Special Issue "Learning and Memory Deficits Related to Neuropsychiatric Disorders"
A special issue of Behavioral Sciences (ISSN 2076-328X).
Deadline for manuscript submissions: closed (15 February 2013)
Dr. Scott J. Hunter
Departments of Psychiatry, Behavioral Neuroscience and Pediatrics, University of Chicago, 5841 S. Maryland Ave., MC 3077, Chicago, Illinois 60637, USA
Phone: +1 773 702 2227
Fax: +1 773 702 9929
Interests: pediatric neuropsychology; developmental neuroscience; neurodevelopmental disorders (neurogenetic and acquired developmental disorders, i.e., autism, neurofibromatosis, down syndrome); epilepsies; attention; executive functions; intervention
The capacity to learn is dependent on a set of neurally directed capabilities, including orientation, attention, sensory intake and processing, and ultimately memory, within the short-term (e.g., working memory, encoding, short-term memory) and across time (e.g., extended encoding, consolidation, retrieval, long-term memory). Within the neuropsychiatric disorders, processes that underlie learning and memory are frequently disrupted, contributing to a range of deficits that can impact social engagement, emotional and behavioral regulation, educational and vocational opportunity, and adaptation. Research to date has highlighted such disruptions, and the alterations that underlie them neurobiologically, as a primary target for understanding the broad range of impairments seen in neuropsychiatric conditions and for guiding efforts at intervention, both pharmacologically and rehabilitatively. The goal with this special issue is to review and extend our current state of the knowledge concerning learning and memory dysfunction in neuropsychiatric disorder and to inform ongoing research in intervention and remediation.
Dr. Scott J. Hunter
Manuscripts should be submitted online at www.mdpi.com by registering and logging in to this website. Once you are registered, click here to go to the submission form. Manuscripts can be submitted until the deadline. Papers will be published continuously (as soon as accepted) and will be listed together on the special issue website. Research articles, review articles as well as communications are invited. For planned papers, a title and short abstract (about 100 words) can be sent to the Editorial Office for announcement on this website.
Submitted manuscripts should not have been published previously, nor be under consideration for publication elsewhere (except conference proceedings papers). All manuscripts are refereed through a peer-review process. A guide for authors and other relevant information for submission of manuscripts is available on the Instructions for Authors page. Behavioral Sciences is an international peer-reviewed Open Access quarterly journal published by MDPI.
Please visit the Instructions for Authors page before submitting a manuscript. For the first couple of issues the Article Processing Charge (APC) will be waived for well-prepared manuscripts. English correction and/or formatting fees of 250 CHF (Swiss Francs) will be charged in certain cases for those articles accepted for publication that require extensive additional formatting and/or English corrections.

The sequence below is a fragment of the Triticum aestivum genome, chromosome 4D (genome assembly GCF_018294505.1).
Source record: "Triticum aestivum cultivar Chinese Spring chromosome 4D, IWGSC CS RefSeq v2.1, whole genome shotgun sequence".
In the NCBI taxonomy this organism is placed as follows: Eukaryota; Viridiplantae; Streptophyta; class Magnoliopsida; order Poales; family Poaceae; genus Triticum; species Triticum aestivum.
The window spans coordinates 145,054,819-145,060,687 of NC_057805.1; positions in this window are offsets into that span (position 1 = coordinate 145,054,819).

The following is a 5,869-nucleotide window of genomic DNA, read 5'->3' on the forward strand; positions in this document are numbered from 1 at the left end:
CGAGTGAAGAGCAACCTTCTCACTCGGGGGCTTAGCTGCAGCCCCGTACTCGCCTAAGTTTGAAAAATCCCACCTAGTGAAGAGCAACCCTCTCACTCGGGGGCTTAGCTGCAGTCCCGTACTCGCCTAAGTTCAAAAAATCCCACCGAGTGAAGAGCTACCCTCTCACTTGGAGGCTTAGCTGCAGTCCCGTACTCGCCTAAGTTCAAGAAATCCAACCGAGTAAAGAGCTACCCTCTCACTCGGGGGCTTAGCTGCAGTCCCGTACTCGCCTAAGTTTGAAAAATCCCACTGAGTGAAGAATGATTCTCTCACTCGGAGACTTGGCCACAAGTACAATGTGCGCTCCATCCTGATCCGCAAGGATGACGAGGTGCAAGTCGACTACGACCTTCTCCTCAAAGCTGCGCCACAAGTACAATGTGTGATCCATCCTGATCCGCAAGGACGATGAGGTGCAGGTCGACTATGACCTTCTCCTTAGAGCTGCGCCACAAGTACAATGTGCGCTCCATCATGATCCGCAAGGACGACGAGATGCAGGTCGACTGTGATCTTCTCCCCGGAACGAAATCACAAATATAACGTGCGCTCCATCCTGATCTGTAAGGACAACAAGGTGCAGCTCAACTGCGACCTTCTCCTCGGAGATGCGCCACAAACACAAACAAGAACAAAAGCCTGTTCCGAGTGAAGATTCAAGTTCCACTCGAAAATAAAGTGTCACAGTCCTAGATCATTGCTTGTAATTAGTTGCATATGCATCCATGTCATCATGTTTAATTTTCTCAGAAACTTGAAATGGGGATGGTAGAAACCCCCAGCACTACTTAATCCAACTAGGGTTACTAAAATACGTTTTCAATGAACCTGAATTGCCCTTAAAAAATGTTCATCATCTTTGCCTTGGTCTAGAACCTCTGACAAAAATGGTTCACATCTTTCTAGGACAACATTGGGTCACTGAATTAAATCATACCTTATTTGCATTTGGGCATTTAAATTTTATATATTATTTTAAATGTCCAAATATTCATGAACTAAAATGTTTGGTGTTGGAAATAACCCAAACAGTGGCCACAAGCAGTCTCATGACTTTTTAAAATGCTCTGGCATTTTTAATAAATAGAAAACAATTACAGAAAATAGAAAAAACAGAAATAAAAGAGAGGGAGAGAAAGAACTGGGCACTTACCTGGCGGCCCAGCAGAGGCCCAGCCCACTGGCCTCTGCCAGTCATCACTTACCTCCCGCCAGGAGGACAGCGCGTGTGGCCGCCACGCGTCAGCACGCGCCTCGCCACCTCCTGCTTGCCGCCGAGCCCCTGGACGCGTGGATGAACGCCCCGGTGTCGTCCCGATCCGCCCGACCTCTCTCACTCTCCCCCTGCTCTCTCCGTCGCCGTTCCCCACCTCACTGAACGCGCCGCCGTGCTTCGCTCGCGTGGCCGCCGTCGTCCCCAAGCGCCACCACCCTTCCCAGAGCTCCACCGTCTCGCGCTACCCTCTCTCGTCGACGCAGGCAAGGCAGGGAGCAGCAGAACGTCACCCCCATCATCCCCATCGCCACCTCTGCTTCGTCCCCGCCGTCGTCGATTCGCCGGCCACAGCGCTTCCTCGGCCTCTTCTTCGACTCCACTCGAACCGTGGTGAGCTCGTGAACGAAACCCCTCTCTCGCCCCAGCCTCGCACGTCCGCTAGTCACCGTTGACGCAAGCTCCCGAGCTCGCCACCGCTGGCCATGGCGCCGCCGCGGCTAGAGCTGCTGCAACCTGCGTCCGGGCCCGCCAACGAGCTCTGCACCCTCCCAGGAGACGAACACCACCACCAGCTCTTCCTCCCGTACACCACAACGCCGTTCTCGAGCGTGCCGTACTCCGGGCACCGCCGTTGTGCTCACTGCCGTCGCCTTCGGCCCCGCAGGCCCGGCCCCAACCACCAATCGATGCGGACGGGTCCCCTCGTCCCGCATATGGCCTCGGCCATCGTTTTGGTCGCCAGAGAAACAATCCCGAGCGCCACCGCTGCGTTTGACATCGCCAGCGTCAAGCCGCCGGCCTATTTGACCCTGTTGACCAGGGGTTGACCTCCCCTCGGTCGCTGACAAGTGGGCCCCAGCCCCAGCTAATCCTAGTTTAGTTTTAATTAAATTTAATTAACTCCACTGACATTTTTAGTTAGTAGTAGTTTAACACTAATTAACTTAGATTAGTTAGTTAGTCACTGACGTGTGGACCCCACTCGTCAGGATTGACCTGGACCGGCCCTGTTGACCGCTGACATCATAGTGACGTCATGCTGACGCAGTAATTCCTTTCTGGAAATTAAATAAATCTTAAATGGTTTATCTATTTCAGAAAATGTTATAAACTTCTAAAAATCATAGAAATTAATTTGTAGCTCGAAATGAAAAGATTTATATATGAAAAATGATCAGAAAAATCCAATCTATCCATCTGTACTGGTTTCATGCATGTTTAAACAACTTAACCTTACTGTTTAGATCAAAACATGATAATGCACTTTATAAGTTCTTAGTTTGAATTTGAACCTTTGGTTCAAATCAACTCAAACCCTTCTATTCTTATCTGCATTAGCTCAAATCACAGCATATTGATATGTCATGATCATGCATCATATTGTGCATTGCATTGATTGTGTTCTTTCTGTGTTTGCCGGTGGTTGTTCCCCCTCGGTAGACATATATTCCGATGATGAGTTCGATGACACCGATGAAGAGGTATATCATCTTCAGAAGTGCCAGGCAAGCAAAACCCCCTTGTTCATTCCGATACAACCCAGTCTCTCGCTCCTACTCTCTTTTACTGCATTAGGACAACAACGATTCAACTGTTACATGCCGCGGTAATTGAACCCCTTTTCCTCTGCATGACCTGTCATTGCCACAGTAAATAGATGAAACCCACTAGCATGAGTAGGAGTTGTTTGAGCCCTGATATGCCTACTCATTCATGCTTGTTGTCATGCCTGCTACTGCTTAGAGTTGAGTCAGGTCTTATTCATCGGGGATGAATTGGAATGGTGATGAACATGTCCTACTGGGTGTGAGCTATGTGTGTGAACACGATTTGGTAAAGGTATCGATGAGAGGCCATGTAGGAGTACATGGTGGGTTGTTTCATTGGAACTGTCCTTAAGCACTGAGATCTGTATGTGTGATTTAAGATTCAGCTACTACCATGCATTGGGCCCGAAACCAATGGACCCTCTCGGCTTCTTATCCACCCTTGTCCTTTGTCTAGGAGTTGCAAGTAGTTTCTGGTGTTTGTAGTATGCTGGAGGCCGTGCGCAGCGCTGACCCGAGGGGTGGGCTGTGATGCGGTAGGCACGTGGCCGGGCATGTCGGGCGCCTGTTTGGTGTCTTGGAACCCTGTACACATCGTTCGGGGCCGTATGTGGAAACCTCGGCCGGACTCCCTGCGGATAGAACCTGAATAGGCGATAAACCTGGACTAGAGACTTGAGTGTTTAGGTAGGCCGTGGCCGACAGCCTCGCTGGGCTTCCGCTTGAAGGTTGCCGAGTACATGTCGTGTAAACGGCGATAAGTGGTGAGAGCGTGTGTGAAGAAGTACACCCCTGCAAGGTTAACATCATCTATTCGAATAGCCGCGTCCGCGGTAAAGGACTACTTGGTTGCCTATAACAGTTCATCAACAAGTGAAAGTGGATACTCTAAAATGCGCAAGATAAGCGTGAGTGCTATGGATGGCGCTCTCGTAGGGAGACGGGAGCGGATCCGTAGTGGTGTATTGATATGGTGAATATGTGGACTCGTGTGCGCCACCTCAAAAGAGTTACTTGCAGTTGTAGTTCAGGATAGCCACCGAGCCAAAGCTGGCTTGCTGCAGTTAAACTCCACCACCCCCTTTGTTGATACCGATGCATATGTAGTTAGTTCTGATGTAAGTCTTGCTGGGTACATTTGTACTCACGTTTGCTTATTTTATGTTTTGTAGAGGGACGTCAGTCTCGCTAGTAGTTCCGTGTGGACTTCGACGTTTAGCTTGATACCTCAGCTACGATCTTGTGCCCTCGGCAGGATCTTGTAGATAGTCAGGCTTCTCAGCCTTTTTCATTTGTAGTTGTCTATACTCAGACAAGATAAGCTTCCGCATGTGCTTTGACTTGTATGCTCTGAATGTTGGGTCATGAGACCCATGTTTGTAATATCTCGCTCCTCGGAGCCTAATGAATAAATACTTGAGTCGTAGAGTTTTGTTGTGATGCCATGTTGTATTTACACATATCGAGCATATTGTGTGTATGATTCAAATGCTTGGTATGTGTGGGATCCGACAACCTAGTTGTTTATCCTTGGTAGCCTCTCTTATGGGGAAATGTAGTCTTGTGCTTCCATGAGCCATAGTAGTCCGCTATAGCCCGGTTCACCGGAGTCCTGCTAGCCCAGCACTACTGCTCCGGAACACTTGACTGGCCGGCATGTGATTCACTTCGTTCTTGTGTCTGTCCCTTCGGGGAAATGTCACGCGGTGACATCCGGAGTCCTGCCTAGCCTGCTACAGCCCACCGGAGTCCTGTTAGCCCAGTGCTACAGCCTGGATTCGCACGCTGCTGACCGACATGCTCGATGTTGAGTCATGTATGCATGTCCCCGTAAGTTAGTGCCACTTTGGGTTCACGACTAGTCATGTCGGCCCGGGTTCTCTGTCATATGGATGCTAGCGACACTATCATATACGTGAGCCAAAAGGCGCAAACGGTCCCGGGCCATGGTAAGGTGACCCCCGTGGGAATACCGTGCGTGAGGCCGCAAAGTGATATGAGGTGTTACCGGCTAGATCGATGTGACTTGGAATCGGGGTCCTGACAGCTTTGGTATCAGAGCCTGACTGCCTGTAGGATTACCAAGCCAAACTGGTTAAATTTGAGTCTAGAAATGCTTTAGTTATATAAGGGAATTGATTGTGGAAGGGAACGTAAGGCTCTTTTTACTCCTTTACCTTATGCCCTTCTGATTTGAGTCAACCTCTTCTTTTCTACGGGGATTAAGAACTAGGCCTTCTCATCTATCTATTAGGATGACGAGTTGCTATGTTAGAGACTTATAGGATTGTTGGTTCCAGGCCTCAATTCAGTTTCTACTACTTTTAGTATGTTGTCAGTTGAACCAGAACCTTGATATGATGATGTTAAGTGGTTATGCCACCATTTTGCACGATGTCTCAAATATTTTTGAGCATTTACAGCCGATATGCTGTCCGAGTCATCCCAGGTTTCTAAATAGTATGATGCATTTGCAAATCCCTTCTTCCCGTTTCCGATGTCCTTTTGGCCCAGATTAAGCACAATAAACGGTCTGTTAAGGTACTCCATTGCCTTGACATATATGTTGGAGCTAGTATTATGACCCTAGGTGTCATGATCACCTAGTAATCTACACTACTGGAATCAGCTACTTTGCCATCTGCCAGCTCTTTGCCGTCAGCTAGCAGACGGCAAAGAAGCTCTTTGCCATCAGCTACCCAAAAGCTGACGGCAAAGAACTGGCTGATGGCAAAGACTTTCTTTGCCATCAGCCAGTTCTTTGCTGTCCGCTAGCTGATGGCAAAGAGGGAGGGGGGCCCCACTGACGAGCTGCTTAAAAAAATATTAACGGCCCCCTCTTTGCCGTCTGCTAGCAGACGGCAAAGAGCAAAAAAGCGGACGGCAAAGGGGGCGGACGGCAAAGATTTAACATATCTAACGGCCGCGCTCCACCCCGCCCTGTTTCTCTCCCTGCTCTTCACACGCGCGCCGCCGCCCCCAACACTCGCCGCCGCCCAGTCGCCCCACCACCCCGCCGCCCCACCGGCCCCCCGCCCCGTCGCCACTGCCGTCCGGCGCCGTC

- working memory
Behav. Sci. 2012, 2(4), 207-218; doi:10.3390/bs2040207
Received: 10 August 2012; in revised form: 23 September 2012 / Accepted: 12 October 2012 / Published: 2 November 2012| Download PDF Full-text (269 KB) | Download XML Full-text
Behav. Sci. 2013, 3(2), 192-205; doi:10.3390/bs3020192
Received: 31 January 2013; in revised form: 25 March 2013 / Accepted: 25 March 2013 / Published: 2 April 2013| Download PDF Full-text (93 KB)
Behav. Sci. 2013, 3(2), 206-216; doi:10.3390/bs3020206
Received: 15 February 2013; in revised form: 25 March 2013 / Accepted: 26 March 2013 / Published: 12 April 2013| Download PDF Full-text (186 KB) | Download XML Full-text
The below list represents only planned manuscripts. Some of these manuscripts have not been received by the Editorial Office yet. Papers submitted to MDPI journals are subject to peer-review.
Title: Distinct Episodic Verbal Memory Profiles in Schizophrenia
Authors: Perrine Brazo 1,2,*, Michaelle Ilongo 1 and Sonia Dollfus 1,2
Affiiation: 1 CHU de Caen, service de Psychiatrie, Caen, F-14000, France; E-Mail: firstname.lastname@example.org (P.B.); Tel.:+33-(0)2-31-06-50-18 (P.B.), Fax: +33-(0)2-31-06-49-87(P.B.); 2 Université de Caen Basse-Normandie, UMR6301 ISTCT, ISTS team, Caen, F-14000 France; E-Mail: Dollfusemail@example.com (S.D.)
Abstract: Introduction. According to some authors, episodic memory impairment may be a feature shared by all the schizophrenic patients, whereas others argued in favour of the mnesic heterogeneity. Our aims were to determine whether patients can be grouped based on mnesic performances. Methods. The California Verbal Learning Test (CVLT), an episodic verbal learning test, was compared in 61 schizophrenic patients and 61 matched healthy subjects. The 32 indices were calculated using CVLT Scoring Software, allowing to describe in detail patients’ episodic processes (encoding, storage, retrieval). Results. We isolated one group with normative data, another one showed impairment of both encoding and retrieval processes, and in the last one, only encoding process was impaired. Conclusion. As schizophrenia is heterogeneous with regard to episodic memory, impairments should not be considered as a common core to the various forms of the illness and it would be fruitful to systematically assess episodic processes in detail to take into account individual abilities and challenges.
Keywords: schizophrenia; episodic memory; encoding process; storage process; retrieval process; cognitive subtypes.
Last update: 5 December 2012